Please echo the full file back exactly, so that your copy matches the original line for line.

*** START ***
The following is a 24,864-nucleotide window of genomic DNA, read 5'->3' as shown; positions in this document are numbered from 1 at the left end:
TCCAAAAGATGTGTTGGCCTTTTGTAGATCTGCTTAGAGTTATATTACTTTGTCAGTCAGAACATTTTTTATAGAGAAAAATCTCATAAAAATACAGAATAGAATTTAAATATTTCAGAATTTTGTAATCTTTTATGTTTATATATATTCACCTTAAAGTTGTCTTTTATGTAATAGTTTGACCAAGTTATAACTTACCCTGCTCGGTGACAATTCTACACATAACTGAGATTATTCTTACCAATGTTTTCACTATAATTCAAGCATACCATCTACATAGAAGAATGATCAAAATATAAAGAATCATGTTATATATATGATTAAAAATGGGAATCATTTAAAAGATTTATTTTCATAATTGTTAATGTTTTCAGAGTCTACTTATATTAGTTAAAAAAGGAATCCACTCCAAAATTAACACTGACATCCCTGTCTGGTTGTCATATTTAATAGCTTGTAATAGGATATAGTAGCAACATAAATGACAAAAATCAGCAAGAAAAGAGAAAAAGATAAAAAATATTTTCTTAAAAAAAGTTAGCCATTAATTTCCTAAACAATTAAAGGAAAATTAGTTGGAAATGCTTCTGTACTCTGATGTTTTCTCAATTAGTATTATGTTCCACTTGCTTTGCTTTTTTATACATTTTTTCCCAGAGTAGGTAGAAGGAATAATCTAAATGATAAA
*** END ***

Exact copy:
The following is a 24,864-nucleotide window of genomic DNA, read 5'->3' as shown; positions in this document are numbered from 1 at the left end:
TCCAAAAGATGTGTTGGCCTTTTGTAGATCTGCTTAGAGTTATATTACTTTGTCAGTCAGAACATTTTTTATAGAGAAAAATCTCATAAAAATACAGAATAGAATTTAAATATTTCAGAATTTTGTAATCTTTTATGTTTATATATATTCACCTTAAAGTTGTCTTTTATGTAATAGTTTGACCAAGTTATAACTTACCCTGCTCGGTGACAATTCTACACATAACTGAGATTATTCTTACCAATGTTTTCACTATAATTCAAGCATACCATCTACATAGAAGAATGATCAAAATATAAAGAATCATGTTATATATATGATTAAAAATGGGAATCATTTAAAAGATTTATTTTCATAATTGTTAATGTTTTCAGAGTCTACTTATATTAGTTAAAAAAGGAATCCACTCCAAAATTAACACTGACATCCCTGTCTGGTTGTCATATTTAATAGCTTGTAATAGGATATAGTAGCAACATAAATGACAAAAATCAGCAAGAAAAGAGAAAAAGATAAAAAATATTTTCTTAAAAAAAGTTAGCCATTAATTTCCTAAACAATTAAAGGAAAATTAGTTGGAAATGCTTCTGTACTCTGATGTTTTCTCAATTAGTATTATGTTCCACTTGCTTTGCTTTTTTATACATTTTTTCCCAGAGTAGGTAGAAGGAATAATCTAAATGATAAA